Operator. May I help you?: Bell Canada's 125 Years
Blue boxes used for paper recycling by Bell Canada employees, 1991
1991, 20th century
Bell Canada Historical Collection
This artefact belongs to: © Bell Canada
Keys to History
Bell and the Environment
Bell Canada has played a leadership role in environmental protection and corporate social responsibility. In 1990 Bell established an Environment Services team and drew up an environmental policy that is an integral part of its code of conduct. How can a big business like Bell help protect the environment and contribute to sustainable development? In business as at home, environmental protection starts with everyday habits. In the early 1990s, Bell Canada was one of the first companies to put boxes for paper recycling in its offices.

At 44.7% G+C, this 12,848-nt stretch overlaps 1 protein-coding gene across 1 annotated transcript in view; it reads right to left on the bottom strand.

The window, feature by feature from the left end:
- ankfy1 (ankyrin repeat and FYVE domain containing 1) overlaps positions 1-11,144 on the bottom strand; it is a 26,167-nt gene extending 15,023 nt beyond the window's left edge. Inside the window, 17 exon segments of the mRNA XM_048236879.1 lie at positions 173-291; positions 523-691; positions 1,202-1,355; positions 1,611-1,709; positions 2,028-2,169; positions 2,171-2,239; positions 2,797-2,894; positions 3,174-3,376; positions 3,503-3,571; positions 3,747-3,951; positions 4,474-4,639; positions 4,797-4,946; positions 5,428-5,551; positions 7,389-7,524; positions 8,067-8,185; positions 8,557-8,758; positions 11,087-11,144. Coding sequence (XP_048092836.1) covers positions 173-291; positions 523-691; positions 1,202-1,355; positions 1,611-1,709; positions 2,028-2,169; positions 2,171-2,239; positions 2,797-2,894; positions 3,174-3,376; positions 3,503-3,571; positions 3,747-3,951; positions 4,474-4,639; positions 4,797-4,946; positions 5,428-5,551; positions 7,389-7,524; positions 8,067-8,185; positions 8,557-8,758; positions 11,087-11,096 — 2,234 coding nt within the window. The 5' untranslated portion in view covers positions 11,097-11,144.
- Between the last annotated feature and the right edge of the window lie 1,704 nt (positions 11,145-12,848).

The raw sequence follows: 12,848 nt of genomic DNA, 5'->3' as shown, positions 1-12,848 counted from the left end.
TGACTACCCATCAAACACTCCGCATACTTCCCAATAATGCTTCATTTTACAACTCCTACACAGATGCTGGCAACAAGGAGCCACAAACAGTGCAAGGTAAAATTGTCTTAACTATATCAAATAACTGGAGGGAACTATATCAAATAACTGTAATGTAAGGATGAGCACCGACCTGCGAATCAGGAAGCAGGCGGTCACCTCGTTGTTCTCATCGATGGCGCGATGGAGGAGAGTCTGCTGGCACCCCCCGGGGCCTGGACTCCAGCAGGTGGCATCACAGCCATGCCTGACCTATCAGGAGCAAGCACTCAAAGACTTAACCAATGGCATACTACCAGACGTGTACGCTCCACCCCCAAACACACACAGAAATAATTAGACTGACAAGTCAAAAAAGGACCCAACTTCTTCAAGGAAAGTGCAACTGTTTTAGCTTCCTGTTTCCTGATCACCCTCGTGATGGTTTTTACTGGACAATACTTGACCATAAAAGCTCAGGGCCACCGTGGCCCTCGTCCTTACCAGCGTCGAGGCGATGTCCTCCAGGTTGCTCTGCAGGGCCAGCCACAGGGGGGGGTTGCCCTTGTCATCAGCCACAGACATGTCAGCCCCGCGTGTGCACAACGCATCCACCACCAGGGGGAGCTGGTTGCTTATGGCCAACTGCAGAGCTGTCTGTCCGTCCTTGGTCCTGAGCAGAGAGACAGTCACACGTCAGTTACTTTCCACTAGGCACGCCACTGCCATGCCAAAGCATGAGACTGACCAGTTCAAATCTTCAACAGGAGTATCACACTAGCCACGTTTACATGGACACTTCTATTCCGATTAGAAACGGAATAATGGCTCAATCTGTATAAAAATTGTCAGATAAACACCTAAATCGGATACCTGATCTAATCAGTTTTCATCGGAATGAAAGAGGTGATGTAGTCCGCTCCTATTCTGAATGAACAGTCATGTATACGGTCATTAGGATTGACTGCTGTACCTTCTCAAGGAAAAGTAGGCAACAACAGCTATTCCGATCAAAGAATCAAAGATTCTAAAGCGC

Over the years, various strategies have helped reduce resource consumption: using a satellite communications system for more efficient fleet management, collecting and recycling thousands of used cell phones, and teleconferencing and telecommuting to eliminate unnecessary travel and thus reduce air pollution and fuel consumption.
Paper and its by-products account for over a third of municipal waste in Canada.
In 1991 a company-wide recycling campaign was launched. Some 18,000 employees in 25 Bell buildings received blue boxes for recycling paper.
In April 1989, the then Canadian Council of Resource and Environment Ministers (now the Canadian Council of Ministers of the Environment) agreed to a goal of 50 percent reduction in waste generation by the year 2000. This was the backdrop against which Bell Canada started up its recycling campaign in 1991.
Since the early 1990s, major Canadian companies, including Bell, have been developing environmentally sound practices (pollution prevention, less-polluting production, energy efficiency, sustainable development).